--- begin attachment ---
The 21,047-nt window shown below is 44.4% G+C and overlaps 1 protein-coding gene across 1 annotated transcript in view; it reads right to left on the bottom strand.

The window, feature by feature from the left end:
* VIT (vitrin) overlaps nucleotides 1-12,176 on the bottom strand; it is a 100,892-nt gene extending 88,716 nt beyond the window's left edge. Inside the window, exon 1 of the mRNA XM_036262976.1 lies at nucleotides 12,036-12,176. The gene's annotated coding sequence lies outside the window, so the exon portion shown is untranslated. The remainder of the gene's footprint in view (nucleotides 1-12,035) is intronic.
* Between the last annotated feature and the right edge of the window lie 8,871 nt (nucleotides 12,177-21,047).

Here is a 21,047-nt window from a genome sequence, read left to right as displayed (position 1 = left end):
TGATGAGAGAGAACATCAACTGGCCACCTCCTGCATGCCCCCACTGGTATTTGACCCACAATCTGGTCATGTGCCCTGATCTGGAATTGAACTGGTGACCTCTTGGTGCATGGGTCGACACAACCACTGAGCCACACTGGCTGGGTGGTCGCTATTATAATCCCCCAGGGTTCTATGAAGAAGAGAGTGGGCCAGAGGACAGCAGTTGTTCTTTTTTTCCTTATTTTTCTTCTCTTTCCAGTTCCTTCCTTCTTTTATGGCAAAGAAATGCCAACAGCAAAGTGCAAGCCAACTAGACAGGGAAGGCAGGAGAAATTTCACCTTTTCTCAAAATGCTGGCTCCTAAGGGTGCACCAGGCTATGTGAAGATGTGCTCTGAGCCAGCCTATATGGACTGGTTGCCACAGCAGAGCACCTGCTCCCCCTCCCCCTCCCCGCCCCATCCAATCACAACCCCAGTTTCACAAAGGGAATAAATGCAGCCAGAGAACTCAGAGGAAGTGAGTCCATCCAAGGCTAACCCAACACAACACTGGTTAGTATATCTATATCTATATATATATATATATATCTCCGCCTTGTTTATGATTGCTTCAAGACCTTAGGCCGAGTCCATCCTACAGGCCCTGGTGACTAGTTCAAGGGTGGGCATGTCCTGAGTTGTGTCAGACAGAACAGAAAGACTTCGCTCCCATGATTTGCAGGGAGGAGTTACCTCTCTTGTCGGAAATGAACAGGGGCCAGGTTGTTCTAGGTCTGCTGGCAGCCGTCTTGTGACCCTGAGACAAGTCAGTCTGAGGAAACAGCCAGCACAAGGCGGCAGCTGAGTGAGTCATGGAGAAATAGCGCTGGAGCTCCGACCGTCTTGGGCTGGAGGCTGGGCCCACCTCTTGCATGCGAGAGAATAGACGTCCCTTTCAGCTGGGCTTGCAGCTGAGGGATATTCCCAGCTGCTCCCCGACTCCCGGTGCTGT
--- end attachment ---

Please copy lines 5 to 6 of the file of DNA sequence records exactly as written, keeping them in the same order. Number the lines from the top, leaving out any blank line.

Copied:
Here is a 21,047-nt window from a genome sequence, read left to right as displayed (position 1 = left end):
TGATGAGAGAGAACATCAACTGGCCACCTCCTGCATGCCCCCACTGGTATTTGACCCACAATCTGGTCATGTGCCCTGATCTGGAATTGAACTGGTGACCTCTTGGTGCATGGGTCGACACAACCACTGAGCCACACTGGCTGGGTGGTCGCTATTATAATCCCCCAGGGTTCTATGAAGAAGAGAGTGGGCCAGAGGACAGCAGTTGTTCTTTTTTTCCTTATTTTTCTTCTCTTTCCAGTTCCTTCCTTCTTTTATGGCAAAGAAATGCCAACAGCAAAGTGCAAGCCAACTAGACAGGGAAGGCAGGAGAAATTTCACCTTTTCTCAAAATGCTGGCTCCTAAGGGTGCACCAGGCTATGTGAAGATGTGCTCTGAGCCAGCCTATATGGACTGGTTGCCACAGCAGAGCACCTGCTCCCCCTCCCCCTCCCCGCCCCATCCAATCACAACCCCAGTTTCACAAAGGGAATAAATGCAGCCAGAGAACTCAGAGGAAGTGAGTCCATCCAAGGCTAACCCAACACAACACTGGTTAGTATATCTATATCTATATATATATATATATATCTCCGCCTTGTTTATGATTGCTTCAAGACCTTAGGCCGAGTCCATCCTACAGGCCCTGGTGACTAGTTCAAGGGTGGGCATGTCCTGAGTTGTGTCAGACAGAACAGAAAGACTTCGCTCCCATGATTTGCAGGGAGGAGTTACCTCTCTTGTCGGAAATGAACAGGGGCCAGGTTGTTCTAGGTCTGCTGGCAGCCGTCTTGTGACCCTGAGACAAGTCAGTCTGAGGAAACAGCCAGCACAAGGCGGCAGCTGAGTGAGTCATGGAGAAATAGCGCTGGAGCTCCGACCGTCTTGGGCTGGAGGCTGGGCCCACCTCTTGCATGCGAGAGAATAGACGTCCCTTTCAGCTGGGCTTGCAGCTGAGGGATATTCCCAGCTGCTCCCCGACTCCCGGTGCTGT